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Report exposes hidden costs of community sentences over custody

Civitas, 28 August 2010

The internationally respected former Home Office criminologist, Professor Ken Pease, has shown that it will not be feasible to save money by releasing convicted prisoners from jail. According to Prison, Community Sentencing and Crime, not only does the available evidence suggest that offending will not be reduced, the Government’s hope of cutting expenditure on prisons can only be achieved by ignoring the impact on victims of crime – costs that the Home Office itself has acknowledged and quantified.

Misguided assumptions

Ken Clarke, Secretary of State for Justice, and Andrew Bridges, Chief Inspector of Probation, have argued for fewer and shorter sentences on cost grounds. Sir David Latham, England and Wales’ parole chief, claimed that ‘society needs to realise that we can’t create a world which is free of risk’ while making the case for releasing more offenders on licence. Crispin Blunt, Justice Minister, suggested that locking more criminals up represents ‘a failure to deal with crime and a failure to tackle re-offending’. However, such arguments fail to account for several key factors:


  • Existing community sentences, compared with prison sentences, have no apparent impact on re-offending rates. (p. 7)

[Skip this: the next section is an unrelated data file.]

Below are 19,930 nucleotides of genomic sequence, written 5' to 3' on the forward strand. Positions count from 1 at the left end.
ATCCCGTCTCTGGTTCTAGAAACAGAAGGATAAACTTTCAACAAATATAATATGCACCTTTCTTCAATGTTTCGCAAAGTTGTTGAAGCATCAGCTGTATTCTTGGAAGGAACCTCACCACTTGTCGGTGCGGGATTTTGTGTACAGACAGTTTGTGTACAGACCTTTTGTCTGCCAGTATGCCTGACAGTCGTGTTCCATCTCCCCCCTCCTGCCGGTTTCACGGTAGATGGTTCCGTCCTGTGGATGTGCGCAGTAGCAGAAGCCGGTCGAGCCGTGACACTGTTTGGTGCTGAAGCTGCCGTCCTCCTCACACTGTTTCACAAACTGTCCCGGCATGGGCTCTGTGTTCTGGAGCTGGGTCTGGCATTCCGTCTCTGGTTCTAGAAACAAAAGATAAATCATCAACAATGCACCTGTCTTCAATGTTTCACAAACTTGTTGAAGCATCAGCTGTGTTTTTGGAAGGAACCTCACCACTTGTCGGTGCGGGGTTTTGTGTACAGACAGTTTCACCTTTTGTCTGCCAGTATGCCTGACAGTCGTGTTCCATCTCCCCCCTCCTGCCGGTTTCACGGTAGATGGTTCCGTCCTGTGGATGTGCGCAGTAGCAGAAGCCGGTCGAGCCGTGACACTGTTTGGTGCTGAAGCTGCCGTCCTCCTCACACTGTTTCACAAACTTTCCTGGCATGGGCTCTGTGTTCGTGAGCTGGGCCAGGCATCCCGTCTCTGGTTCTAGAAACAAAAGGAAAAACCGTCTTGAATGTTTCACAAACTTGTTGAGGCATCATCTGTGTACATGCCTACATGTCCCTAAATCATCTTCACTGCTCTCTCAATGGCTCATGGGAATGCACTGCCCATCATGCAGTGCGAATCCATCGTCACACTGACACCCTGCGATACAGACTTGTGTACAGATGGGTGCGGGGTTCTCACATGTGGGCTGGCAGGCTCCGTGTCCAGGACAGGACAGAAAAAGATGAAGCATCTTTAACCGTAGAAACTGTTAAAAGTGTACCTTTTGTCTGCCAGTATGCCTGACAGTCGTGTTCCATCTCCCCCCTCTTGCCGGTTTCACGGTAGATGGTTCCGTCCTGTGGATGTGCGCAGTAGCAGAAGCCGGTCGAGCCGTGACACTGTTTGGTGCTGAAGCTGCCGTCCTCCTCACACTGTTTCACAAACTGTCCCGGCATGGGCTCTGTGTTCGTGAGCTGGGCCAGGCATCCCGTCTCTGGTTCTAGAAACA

• Offenders are prevented from committing crimes against the general public while in prison. (p. 4)
  • The number of crimes committed by offenders is much larger than the number for which they are eventually convicted; for example one estimate suggested as many as 136 burglaries per conviction for burglary. (p. 9)
  • The substantial economic costs associated with each offence that have to be borne by individuals, businesses and public services. For example, a single theft (on average) is estimated to cost £1,000, a serious wounding £21,000. (p. 9)


Ken Pease, author of the report, uses Home Office estimates to show that 13,892 offences resulting in convictions could be prevented by keeping offenders on short sentences in prison for one extra month. However, this is only a small proportion of the overall offences prevented given the number of offences undetected or detected but not officially processed. (p. 10)


Pease estimates that if every successful conviction represented a conservative 5.9 offences committed by the offender, then the costs of imprisonment would be the same as the costs of crime prevented. This means that for Britain’s more prolific offenders (many of whom are currently given only short sentences), it would be less costly to keep them in prison for longer periods than to give them alternative sentences in the community where they have the capacity to re-offend.